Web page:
So how do you make this French onion soup? It’s actually super easy. First, you’re going to make some caramelized onions. This is a really important step to any good onion soup because the caramelized onions are the rich and delicious star of the show. If you don’t caramelize the onions first, this soup would turn out to be really unimpressive to say the least.

Next, you’ll add in your chicken broth and beef broth. If you have chicken or beef stock on hand, those can work too. All that’s left to do now is add some seasoning, bring it to a boil and then allow for some cooking time so this onion soup can reach its ultimate rich and flavorful potential. Let’s get started.

Onion soup recipe step 2 - Dr. Axe

To begin, in a large stockpot over medium heat, melt the ghee. Then add in the sliced onions. If you want, you can replace the ghee with grass-fed butter or avocado oil. While some onion soups contain olive oil, I don’t recommend substituting olive oil because it does not have a high heat threshold.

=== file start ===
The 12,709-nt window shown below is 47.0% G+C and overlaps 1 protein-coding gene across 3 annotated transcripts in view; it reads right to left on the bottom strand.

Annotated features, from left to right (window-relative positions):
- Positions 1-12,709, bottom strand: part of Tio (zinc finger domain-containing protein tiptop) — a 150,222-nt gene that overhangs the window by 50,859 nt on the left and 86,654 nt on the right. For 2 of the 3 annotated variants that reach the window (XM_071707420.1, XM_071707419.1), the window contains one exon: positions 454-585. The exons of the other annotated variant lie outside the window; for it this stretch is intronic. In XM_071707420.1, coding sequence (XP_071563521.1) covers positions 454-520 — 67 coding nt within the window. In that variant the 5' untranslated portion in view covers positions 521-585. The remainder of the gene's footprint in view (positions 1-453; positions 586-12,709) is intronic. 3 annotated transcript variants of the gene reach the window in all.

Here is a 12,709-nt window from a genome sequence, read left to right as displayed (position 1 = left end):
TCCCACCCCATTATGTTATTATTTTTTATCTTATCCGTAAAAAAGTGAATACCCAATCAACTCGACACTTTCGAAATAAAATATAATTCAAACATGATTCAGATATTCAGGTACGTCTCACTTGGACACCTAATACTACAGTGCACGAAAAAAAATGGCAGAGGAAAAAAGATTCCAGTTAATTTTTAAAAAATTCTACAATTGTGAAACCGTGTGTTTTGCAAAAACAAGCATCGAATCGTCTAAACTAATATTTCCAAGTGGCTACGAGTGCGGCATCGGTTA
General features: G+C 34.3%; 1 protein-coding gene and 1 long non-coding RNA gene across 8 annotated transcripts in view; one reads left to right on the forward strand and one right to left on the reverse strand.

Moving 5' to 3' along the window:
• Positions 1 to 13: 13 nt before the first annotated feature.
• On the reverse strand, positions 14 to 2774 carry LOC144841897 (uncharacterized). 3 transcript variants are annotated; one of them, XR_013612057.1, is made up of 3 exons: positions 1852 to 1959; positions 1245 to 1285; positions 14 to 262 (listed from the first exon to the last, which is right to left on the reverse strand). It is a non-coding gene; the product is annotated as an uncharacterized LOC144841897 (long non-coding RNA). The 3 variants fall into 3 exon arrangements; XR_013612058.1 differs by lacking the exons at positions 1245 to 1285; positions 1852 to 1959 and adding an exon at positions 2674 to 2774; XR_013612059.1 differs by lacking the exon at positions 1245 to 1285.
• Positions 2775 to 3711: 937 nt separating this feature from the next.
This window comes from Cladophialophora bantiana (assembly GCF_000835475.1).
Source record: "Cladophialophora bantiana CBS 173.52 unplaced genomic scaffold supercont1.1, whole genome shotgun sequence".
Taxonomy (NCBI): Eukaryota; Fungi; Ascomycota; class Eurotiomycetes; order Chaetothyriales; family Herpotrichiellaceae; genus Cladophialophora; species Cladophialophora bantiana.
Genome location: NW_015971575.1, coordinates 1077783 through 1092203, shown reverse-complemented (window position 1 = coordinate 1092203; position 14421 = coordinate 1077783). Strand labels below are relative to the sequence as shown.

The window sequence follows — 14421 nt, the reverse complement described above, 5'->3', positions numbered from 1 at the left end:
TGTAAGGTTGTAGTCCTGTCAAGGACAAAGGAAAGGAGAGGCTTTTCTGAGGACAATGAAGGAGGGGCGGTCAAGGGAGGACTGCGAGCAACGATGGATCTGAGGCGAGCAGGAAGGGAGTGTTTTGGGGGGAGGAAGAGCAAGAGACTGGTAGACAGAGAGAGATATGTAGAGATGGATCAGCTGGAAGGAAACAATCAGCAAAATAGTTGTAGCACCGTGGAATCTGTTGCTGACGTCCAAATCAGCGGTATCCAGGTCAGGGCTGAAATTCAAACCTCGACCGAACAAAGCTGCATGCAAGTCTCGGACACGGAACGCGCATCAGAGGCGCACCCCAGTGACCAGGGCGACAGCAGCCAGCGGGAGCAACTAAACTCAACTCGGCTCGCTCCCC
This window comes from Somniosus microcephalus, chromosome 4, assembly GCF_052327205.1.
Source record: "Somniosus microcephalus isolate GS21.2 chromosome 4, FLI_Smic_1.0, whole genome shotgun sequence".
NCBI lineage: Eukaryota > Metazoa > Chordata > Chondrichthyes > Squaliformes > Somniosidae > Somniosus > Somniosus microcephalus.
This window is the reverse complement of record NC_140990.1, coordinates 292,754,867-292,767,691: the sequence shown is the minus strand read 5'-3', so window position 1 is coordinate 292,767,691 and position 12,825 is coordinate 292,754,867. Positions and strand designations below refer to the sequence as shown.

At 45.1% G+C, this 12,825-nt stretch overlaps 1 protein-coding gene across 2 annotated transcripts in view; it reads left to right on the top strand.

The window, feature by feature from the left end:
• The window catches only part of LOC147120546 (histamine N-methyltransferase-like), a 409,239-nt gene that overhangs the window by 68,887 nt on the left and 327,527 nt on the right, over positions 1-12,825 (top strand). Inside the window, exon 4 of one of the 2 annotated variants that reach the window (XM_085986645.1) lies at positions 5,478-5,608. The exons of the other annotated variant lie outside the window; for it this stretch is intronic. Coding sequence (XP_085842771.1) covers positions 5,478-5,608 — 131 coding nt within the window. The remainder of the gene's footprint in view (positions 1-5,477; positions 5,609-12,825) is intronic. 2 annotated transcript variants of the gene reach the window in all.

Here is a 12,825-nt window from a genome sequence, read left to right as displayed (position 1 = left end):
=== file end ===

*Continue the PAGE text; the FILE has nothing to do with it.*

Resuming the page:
Onion soup recipe step 3 - Dr. Axe

Cook the onions until they’re lightly caramelized, then add in the broths and garlic. Add salt and pepper and try a sip so you can adjust to taste.

Onion soup recipe step 4 - Dr. Axe

Then crank up the heat so the mixture boils. Once it’s bubbling, reduce the temperature and let the onion soup simmer for 30–35 minutes. The longer it simmers, the more flavor you’ll be rewarded with. In fact, you could even turn this into a slow cooker recipe.

Onion soup recipe step 5 - Dr. Axe

When the soup is ready, ladle it out into bowls or mugs. You can add fresh goat cheese to top off your soup if desired.

Onion soup recipe - Dr. axe

Serve this classic French onion soup recipe hot … and enjoy!

Onion soup recipe - Dr. Axe

Total Time

45–60 minutes




  • 4 large onions, peeled and thinly sliced
  • 2 cups chicken bone broth
  • 2 cups beef bone broth
  • 4 tablespoons ghee
  • 5 garlic cloves, chopped
  • Goat cheese, for topping (optional)
  • Sea salt and black pepper to taste


  1. In a stock pot over medium heat, melt ghee and thinly sliced onions.
  2. Cook onions until lightly caramelized.
  3. Add bone broth and garlic.
  4. Season with salt and pepper to taste.
  5. Bring mixture to a boil and then reduce the heat and allow to simmer for 30–50 minutes (the longer, the more flavor).